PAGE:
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Copyright owners have emphasized that the only real issue is reasonable compensation for library copying of their articles. Copyright owners have accepted the principle that workable clearance and licensing conditions should-and can be established to provide reasonable compensation to copyright owners.

The House Judiciary Committee said this is the fair and rational solution to the problem. But library spokesmen have flatly rejected it. Therefore, the National Commission should recommend reasonable licensing systems.

We thank the subcommittee for this opportunity to present this statement.

Senator McCLELLAN. Fine. Thank you.
[The statement of the Authors League of America follows:]

July 31, 1973.


AND S. 1361 Mr. Chairman and Members of the Subcommittee: My natme is Jerome Weidman. I am president of The Authors League of America, a national society of professional authors and dramatists. The Authors League appreciates this opportunity to present its views on problems of "library photocopying" related to the Copyright Revision Bill. May I request that this statement be included in the record?

We respectfully recommend to the Subcommittee that:

1. The library associations' proposal for a "library reproduction" exemption should be rejected.

2. The National Commission on New Technological Uses of Copyrighted Works should be established; and it should investigate and make recommendations as to

(a) “workable clearance and licensing conditions" for the library reproduction of copyrighted works, the solution recommended by the House Judiciary Report, in those words; and

(0) "such changes in copyright law or procedures that may be necessary to assure for such purposes access to copyrighted works, and to pro

vide recognition of the rights of copyright owners." 3. Sec. 108 should be revised to eliminate ambiguities which would destroy the rights of authors and publishers.

4. Section 107 should be retained. However the judicial doctrine of fair use (which it simply reaffirms) should not be expanded by interpretation, in the Committee report, to “normally" include so-called "single-copy" reproduction of an entire article.

THE DEMAND FOR A LIBRARY REPRODUCTION EXEMPTION The Association of Research Libraries and the American Library Association seek an exemption (through a new Sec. 108(d) (i)) permitting libraries or archives (i) to reproduce copies of articles and portions of books and (ii) to reproduce, under loose conditions, copies or phonorecords of entire books or other copyrighted works. Similar exemptions have been proposed in the past and rejected by this Subcommittee and by the House Judiciary Committee. For the reasons discussed below, the Authors League urges the Subcommittee to reject the library associations' current effort to create this damaging limitation on the rights of authors and other copyright owners. "Copyright Owners", it should be noted, include authors, non-profit societies which publish technical and scientific journals (e.g. American Chemical Society), non-profit publishers of books and journals (e.g. the university presses represented by The Association of American University Presses), and for-profit publishers.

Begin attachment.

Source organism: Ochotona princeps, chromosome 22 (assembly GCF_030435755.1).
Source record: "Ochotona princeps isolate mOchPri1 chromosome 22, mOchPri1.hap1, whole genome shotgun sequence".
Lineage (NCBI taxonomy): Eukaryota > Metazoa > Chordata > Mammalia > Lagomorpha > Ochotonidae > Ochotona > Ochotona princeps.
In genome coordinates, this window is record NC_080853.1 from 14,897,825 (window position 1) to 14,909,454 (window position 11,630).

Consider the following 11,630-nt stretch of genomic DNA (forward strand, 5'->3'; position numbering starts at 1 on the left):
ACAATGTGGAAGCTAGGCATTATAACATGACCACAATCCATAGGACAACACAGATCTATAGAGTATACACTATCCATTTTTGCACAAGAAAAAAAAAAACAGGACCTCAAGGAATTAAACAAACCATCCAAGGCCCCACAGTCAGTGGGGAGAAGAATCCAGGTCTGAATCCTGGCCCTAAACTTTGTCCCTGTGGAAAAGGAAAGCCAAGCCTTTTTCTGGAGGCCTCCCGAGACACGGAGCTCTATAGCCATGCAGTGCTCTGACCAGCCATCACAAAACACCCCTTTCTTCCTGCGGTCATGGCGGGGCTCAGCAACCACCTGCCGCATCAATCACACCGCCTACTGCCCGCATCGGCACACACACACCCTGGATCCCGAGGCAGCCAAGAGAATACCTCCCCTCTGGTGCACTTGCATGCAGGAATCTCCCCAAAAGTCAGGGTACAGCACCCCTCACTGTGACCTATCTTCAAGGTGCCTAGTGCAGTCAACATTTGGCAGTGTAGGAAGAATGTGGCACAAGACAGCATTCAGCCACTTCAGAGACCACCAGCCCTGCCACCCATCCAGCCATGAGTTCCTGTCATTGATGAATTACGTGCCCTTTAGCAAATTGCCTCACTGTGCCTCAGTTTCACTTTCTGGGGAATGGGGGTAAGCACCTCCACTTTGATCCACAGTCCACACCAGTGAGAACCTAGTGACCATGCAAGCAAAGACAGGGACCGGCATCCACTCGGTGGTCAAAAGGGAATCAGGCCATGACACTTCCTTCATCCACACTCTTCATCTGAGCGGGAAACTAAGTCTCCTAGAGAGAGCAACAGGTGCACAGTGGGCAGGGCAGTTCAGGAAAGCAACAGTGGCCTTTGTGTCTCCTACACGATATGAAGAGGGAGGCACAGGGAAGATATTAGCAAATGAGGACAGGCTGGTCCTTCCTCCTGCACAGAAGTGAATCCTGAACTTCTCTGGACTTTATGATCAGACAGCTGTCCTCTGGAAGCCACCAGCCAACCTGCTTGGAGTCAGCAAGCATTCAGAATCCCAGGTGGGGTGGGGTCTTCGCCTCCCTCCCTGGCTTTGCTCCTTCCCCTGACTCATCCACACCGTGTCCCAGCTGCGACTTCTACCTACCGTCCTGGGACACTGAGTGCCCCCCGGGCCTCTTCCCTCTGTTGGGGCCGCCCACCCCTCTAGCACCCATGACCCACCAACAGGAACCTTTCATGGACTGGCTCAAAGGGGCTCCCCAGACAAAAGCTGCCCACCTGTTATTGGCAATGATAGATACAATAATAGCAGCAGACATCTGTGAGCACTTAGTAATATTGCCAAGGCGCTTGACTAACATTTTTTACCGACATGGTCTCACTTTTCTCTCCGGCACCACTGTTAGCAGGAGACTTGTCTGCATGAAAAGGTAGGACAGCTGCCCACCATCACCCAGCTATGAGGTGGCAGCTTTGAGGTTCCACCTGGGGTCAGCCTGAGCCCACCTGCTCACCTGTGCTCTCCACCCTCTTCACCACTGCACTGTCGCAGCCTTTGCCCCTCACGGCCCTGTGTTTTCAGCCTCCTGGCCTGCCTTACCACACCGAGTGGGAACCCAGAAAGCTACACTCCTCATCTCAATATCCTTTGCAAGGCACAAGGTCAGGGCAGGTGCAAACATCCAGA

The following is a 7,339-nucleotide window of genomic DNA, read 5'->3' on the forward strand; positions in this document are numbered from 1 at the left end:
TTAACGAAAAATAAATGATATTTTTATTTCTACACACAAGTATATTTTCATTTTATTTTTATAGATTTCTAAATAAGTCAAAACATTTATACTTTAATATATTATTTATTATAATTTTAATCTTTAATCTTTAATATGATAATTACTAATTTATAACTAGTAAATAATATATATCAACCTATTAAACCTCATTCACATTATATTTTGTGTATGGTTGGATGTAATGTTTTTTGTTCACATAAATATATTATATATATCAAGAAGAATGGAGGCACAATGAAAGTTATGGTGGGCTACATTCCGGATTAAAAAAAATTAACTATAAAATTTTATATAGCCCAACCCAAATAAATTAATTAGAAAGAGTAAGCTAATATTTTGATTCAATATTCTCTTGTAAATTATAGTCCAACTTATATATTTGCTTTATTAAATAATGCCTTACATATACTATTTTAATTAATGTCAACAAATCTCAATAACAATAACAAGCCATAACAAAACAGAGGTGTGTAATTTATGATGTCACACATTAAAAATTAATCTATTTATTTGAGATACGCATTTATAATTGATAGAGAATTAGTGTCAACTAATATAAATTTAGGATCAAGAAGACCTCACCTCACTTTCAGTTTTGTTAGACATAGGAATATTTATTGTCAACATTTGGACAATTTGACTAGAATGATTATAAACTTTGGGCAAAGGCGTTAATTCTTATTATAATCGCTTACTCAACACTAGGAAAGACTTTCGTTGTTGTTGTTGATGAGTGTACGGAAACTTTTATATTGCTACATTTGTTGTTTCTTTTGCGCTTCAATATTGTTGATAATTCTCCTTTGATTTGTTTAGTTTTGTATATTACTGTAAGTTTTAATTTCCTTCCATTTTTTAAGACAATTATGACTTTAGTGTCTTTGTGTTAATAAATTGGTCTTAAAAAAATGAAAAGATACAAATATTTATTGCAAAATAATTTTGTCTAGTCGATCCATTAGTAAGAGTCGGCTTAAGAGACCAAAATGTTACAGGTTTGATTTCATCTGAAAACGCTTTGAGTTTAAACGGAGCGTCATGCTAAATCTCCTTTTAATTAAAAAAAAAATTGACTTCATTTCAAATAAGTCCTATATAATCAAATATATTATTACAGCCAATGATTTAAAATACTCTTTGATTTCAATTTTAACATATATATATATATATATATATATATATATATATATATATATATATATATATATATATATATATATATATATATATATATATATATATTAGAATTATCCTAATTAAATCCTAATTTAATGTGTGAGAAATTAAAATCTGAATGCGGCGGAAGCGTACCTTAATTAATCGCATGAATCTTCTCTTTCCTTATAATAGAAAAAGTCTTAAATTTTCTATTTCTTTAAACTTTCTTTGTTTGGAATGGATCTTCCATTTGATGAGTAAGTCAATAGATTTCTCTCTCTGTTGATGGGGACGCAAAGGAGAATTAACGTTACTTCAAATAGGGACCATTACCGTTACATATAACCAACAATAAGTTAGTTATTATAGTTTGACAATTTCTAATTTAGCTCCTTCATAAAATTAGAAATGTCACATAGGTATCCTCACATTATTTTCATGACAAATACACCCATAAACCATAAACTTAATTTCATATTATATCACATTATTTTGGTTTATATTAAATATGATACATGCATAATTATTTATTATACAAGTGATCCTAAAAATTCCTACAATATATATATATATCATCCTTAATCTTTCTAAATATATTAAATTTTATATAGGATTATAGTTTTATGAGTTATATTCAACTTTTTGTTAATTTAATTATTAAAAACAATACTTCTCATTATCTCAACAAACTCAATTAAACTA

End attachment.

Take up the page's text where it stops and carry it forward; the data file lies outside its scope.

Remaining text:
The context of the Issues

Clause (1) of the proposed library exemption would allow libraries to engage in unauthorized, uncompensated "one-at-a-time reprinting" of entire articles, and portions of books and other works.

"One-at-a-time reprinting" is not an argumentative or pejorative term. It is a phrase used by experts to describe the process of disseminating articles, chapters from books, and entire books to readers and users-by reproducing a single reprint to fill each individual order. Each copy, made by Xerox or other process, is an exact reprint of the original-line by line, letter by letter, as originally set in type. The process of one-at-a-time printing is now well-established. It is used by commercial reprint publishers, such as University Microfilms, to supply copies of older books to individual customers, it is used by journal publishers; and it is vigorously employed by several large libraries which serve as reprint centers for the patrons of many other libraries.

The process involves unlimited reproduction of copies of a given article or other work. The reprint publisher produces one copy for each order; but it produces as many copies of a work as there are orders for it. Similarly, under clause (1) of the librarians' proposed exemption, any library could reproduce many copies of an entire article or portion of a book-one copy for each of the several individuals who orders it. And any library could reproduce many "single copies" of each article in a periodical issue, so long as it provided one copy per order. The IssuesAnd Positions of the Parties

Copyright owners agree that certain copying of copyrighted works can be done by libraries without permission or compensation-i.e. copying which falls within the scope of fair use. And librarians agree that some library reproduction of copyrighted works is, and should be, copyright infringement.

But there is sharp disagreement over library reproduction of entire articles, and similar portions of entire books. Library spokesmen demand that libraries be permitted to reproduce copies of any article and distribute them, one-at-atime, to persons who order them, without the copyright owner's permission or compensation. While library spokesmen have focussed their demand on scientific technical and scholarly articles, their proposed exemption would give libraries the power to reproduce copies of any article or "similarly” sized portion of any book or other work.